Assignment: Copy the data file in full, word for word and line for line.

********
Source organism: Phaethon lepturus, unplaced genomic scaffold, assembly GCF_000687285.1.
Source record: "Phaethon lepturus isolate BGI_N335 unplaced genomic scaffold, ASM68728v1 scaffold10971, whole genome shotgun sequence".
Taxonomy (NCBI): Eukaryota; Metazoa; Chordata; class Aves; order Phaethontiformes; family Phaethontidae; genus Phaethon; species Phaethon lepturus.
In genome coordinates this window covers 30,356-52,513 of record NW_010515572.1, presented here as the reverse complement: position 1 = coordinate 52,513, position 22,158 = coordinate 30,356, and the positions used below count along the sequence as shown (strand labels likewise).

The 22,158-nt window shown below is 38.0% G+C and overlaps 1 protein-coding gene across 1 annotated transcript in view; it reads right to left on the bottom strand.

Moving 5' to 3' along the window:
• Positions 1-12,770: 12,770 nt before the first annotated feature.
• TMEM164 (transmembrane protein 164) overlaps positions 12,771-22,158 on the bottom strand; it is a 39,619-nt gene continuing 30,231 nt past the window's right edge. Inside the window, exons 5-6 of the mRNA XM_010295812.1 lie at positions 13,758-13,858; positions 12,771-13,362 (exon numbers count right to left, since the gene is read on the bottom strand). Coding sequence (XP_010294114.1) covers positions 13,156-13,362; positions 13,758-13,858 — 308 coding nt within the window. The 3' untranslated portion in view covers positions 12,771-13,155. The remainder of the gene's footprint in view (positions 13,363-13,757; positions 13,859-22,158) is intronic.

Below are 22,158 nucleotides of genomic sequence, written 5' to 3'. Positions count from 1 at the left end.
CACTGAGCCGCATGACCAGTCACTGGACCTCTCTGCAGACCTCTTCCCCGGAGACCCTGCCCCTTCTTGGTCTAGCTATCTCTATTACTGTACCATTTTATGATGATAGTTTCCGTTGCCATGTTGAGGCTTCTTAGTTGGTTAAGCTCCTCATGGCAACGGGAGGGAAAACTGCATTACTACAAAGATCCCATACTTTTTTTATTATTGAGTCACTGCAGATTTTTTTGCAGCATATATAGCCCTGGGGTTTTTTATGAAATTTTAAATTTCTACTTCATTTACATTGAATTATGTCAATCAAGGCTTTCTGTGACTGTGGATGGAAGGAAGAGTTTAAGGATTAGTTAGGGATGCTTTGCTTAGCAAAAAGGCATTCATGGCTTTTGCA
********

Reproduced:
Source organism: Phaethon lepturus, unplaced genomic scaffold, assembly GCF_000687285.1.
Source record: "Phaethon lepturus isolate BGI_N335 unplaced genomic scaffold, ASM68728v1 scaffold10971, whole genome shotgun sequence".
Taxonomy (NCBI): Eukaryota; Metazoa; Chordata; class Aves; order Phaethontiformes; family Phaethontidae; genus Phaethon; species Phaethon lepturus.
In genome coordinates this window covers 30,356-52,513 of record NW_010515572.1, presented here as the reverse complement: position 1 = coordinate 52,513, position 22,158 = coordinate 30,356, and the positions used below count along the sequence as shown (strand labels likewise).

The 22,158-nt window shown below is 38.0% G+C and overlaps 1 protein-coding gene across 1 annotated transcript in view; it reads right to left on the bottom strand.

Moving 5' to 3' along the window:
• Positions 1-12,770: 12,770 nt before the first annotated feature.
• TMEM164 (transmembrane protein 164) overlaps positions 12,771-22,158 on the bottom strand; it is a 39,619-nt gene continuing 30,231 nt past the window's right edge. Inside the window, exons 5-6 of the mRNA XM_010295812.1 lie at positions 13,758-13,858; positions 12,771-13,362 (exon numbers count right to left, since the gene is read on the bottom strand). Coding sequence (XP_010294114.1) covers positions 13,156-13,362; positions 13,758-13,858 — 308 coding nt within the window. The 3' untranslated portion in view covers positions 12,771-13,155. The remainder of the gene's footprint in view (positions 13,363-13,757; positions 13,859-22,158) is intronic.

Below are 22,158 nucleotides of genomic sequence, written 5' to 3'. Positions count from 1 at the left end.
CACTGAGCCGCATGACCAGTCACTGGACCTCTCTGCAGACCTCTTCCCCGGAGACCCTGCCCCTTCTTGGTCTAGCTATCTCTATTACTGTACCATTTTATGATGATAGTTTCCGTTGCCATGTTGAGGCTTCTTAGTTGGTTAAGCTCCTCATGGCAACGGGAGGGAAAACTGCATTACTACAAAGATCCCATACTTTTTTTATTATTGAGTCACTGCAGATTTTTTTGCAGCATATATAGCCCTGGGGTTTTTTATGAAATTTTAAATTTCTACTTCATTTACATTGAATTATGTCAATCAAGGCTTTCTGTGACTGTGGATGGAAGGAAGAGTTTAAGGATTAGTTAGGGATGCTTTGCTTAGCAAAAAGGCATTCATGGCTTTTGCA